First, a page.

I used to struggle with chromaticism in my solos. I wanted nothing more than to achieve that bebop sound, weaving in and out of chord changes effortlessly and never repeating myself. It wasn’t until I consciously sat down and came up with some exercises geared specifically toward this concept that it started to come out in my playing.
I tend to think more vertically when improvising. I have always been drawn more towards visualizing chords than scales. So when I came up with these exercises I tried to play to my strengths and incorporate them with my work on diatonic chord structures.
If you haven’t worked on diatonic triads and seventh chords, that would be a good place to start. Many of you have, no doubt, already worked on this concept. Start with your diatonic triads played in triplets at a slow tempo getting your fingers and brain used to how these feel. I have written the exercise out in the key of C for you as the first exercise on the accompanying PDF. Make sure that you put the exercise in all 12 keys though. This is tough but absolutely necessary.
After getting these triads under your belt, we are going to add a chromatic approach tone to each triad. Now our triplet becomes a group of four eighth notes and allows us to use chromatic approach tones to add more interest to our lines.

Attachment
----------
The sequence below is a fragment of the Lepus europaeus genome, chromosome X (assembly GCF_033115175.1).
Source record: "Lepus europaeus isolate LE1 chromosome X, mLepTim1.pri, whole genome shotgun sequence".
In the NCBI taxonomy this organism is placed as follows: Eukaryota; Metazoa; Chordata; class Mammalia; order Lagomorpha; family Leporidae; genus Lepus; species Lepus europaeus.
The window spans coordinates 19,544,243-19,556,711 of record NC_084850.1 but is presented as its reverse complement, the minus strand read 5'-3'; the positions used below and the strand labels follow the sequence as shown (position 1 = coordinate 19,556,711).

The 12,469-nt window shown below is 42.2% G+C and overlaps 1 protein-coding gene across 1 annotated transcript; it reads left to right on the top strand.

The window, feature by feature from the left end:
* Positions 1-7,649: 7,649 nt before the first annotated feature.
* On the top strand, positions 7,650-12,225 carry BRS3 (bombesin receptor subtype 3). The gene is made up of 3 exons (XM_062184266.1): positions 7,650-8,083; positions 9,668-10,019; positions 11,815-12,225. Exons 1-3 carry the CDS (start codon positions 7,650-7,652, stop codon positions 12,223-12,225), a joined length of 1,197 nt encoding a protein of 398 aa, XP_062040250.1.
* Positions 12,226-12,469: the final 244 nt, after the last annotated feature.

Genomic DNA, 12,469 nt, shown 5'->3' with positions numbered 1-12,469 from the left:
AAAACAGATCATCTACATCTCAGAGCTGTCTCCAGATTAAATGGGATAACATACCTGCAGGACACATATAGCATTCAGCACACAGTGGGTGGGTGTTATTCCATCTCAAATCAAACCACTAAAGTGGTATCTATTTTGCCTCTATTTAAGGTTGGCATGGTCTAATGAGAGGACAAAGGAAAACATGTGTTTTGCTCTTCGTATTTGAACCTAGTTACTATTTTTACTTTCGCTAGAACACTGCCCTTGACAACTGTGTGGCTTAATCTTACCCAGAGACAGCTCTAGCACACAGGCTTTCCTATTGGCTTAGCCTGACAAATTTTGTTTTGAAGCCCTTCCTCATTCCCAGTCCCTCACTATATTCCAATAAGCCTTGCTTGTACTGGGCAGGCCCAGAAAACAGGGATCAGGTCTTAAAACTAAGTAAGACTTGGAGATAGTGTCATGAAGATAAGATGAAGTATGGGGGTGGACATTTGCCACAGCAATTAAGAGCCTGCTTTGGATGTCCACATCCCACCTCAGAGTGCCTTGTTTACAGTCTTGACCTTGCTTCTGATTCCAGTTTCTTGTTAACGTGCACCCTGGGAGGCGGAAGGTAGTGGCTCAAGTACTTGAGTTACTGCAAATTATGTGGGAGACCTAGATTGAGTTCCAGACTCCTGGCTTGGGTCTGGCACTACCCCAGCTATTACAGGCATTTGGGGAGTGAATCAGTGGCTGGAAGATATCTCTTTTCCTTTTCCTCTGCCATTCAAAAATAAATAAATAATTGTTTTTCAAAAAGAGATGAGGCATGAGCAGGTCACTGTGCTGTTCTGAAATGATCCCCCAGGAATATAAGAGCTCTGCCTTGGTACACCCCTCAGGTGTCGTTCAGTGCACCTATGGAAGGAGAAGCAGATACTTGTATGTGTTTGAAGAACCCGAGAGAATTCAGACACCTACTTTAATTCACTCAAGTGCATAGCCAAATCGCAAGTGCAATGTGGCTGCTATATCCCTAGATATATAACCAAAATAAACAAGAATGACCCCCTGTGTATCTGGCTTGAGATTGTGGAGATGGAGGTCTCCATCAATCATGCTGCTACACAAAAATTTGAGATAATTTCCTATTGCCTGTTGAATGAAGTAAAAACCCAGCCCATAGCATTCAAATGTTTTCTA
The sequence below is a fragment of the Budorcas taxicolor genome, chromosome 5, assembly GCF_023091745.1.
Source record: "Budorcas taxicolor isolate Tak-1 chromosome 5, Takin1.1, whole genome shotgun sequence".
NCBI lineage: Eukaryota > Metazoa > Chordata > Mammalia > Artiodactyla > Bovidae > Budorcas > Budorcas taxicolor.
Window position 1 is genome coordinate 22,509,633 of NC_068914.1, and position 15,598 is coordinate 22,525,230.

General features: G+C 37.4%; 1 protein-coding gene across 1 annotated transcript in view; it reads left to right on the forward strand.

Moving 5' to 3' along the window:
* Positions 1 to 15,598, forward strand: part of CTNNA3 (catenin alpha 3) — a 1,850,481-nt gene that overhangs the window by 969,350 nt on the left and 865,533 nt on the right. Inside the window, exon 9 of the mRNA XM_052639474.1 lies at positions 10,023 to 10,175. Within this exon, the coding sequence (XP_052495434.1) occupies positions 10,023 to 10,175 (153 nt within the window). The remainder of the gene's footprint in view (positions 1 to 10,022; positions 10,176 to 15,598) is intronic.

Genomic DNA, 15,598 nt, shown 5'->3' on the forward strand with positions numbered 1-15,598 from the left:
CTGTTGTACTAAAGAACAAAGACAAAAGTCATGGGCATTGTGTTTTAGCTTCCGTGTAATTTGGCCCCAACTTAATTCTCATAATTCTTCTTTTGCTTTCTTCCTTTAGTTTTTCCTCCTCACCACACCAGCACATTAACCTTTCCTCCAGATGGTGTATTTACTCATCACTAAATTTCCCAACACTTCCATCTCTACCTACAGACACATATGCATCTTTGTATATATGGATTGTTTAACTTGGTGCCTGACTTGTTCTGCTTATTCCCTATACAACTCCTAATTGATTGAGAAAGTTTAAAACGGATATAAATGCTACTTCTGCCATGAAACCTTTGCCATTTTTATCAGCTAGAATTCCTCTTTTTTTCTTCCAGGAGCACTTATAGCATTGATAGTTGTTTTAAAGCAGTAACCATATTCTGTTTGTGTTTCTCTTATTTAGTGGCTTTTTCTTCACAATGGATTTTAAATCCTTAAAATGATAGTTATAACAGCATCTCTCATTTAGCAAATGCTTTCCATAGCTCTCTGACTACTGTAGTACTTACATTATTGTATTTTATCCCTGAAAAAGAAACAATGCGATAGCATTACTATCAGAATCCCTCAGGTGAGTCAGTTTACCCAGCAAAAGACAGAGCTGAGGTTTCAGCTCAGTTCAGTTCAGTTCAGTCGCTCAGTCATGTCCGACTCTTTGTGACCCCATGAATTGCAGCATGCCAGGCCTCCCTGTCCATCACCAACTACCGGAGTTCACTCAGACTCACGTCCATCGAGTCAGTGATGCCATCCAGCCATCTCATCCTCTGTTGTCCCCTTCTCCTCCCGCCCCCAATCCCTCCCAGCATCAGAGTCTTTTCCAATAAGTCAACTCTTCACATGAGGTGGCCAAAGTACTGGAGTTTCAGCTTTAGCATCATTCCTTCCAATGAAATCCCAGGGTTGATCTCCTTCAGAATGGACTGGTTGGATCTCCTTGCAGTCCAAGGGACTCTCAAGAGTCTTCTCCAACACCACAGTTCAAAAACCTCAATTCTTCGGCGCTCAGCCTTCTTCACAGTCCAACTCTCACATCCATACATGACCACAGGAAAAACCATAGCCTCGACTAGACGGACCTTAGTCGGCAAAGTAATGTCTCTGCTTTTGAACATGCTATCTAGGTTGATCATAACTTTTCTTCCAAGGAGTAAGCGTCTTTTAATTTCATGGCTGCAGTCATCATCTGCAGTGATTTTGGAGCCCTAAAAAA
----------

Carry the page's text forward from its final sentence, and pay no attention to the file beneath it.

You can also maintain the triplet feel by grouping the notes in a slightly different way, as you will see in the next exercise. My advice would be to practice both to develop as much rhythmic flexibility as possible. Remember, good solos are all about rhythm and as much harmonic knowledge you have under your belt doesn’t matter if you can’t phrase it properly.
The next set of exercises focus on adding chromaticism to diatonic seventh chords. Again, we start with learning the basic pattern of the purely diatonic chords. We are simply taking the same concept of the diatonic triads and adding the seventh to every chord.
The next exercise adds the lower chromatic approach tone just as in the triad workout but now we have a five-note phrase that needs a more creative rhythmic approach. The first rhythm we will utilize is two eight notes followed by a triplet.
The next exercise reverses this rhythm, putting the triplet first and the eight notes following.
The last exercise explores the multitude of rhythmic approaches you can come up with to make this concept more flexible and useful. In this exercise we instead use sixteenth notes with a noted absence of triplets altogether.
These exercises will get you started on playing and hearing chromaticism injected into diatonic exercises. I suggest that you come up with 5-10 more exercises using the same concepts, but that are unique to your style of playing and the way you think about improvisation. In a future post, I will take this concept much further to other notes in the chords and more complicated thinking. For now though, concentrate on getting these exercises down in all 12 keys and at various tempos.
Good luck, start slow, and have fun!